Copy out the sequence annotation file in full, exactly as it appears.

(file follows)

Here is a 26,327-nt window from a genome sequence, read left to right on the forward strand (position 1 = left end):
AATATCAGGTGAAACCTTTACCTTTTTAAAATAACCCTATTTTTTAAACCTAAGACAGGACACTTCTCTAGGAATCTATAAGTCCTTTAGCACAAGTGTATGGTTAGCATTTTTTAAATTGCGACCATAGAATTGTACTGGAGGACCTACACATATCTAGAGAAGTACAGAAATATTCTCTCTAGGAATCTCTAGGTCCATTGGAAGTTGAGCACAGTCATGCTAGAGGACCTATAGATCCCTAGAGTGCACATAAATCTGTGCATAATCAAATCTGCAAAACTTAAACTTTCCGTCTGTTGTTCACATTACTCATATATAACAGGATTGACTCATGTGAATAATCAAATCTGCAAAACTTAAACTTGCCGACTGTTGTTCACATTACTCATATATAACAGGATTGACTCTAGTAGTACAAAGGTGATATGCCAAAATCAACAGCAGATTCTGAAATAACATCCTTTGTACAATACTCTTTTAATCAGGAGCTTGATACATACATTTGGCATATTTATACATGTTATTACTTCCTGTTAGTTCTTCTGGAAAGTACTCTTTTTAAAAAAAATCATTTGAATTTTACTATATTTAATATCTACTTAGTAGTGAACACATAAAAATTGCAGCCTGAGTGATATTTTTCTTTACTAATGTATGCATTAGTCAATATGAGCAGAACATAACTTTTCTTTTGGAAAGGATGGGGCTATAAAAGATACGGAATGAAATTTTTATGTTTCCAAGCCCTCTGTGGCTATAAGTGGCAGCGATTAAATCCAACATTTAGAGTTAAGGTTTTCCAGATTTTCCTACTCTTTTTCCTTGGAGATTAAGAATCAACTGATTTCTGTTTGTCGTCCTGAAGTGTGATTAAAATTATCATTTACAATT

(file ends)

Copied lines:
Here is a 26,327-nt window from a genome sequence, read left to right on the forward strand (position 1 = left end):
AATATCAGGTGAAACCTTTACCTTTTTAAAATAACCCTATTTTTTAAACCTAAGACAGGACACTTCTCTAGGAATCTATAAGTCCTTTAGCACAAGTGTATGGTTAGCATTTTTTAAATTGCGACCATAGAATTGTACTGGAGGACCTACACATATCTAGAGAAGTACAGAAATATTCTCTCTAGGAATCTCTAGGTCCATTGGAAGTTGAGCACAGTCATGCTAGAGGACCTATAGATCCCTAGAGTGCACATAAATCTGTGCATAATCAAATCTGCAAAACTTAAACTTTCCGTCTGTTGTTCACATTACTCATATATAACAGGATTGACTCATGTGAATAATCAAATCTGCAAAACTTAAACTTGCCGACTGTTGTTCACATTACTCATATATAACAGGATTGACTCTAGTAGTACAAAGGTGATATGCCAAAATCAACAGCAGATTCTGAAATAACATCCTTTGTACAATACTCTTTTAATCAGGAGCTTGATACATACATTTGGCATATTTATACATGTTATTACTTCCTGTTAGTTCTTCTGGAAAGTACTCTTTTTAAAAAAAATCATTTGAATTTTACTATATTTAATATCTACTTAGTAGTGAACACATAAAAATTGCAGCCTGAGTGATATTTTTCTTTACTAATGTATGCATTAGTCAATATGAGCAGAACATAACTTTTCTTTTGGAAAGGATGGGGCTATAAAAGATACGGAATGAAATTTTTATGTTTCCAAGCCCTCTGTGGCTATAAGTGGCAGCGATTAAATCCAACATTTAGAGTTAAGGTTTTCCAGATTTTCCTACTCTTTTTCCTTGGAGATTAAGAATCAACTGATTTCTGTTTGTCGTCCTGAAGTGTGATTAAAATTATCATTTACAATT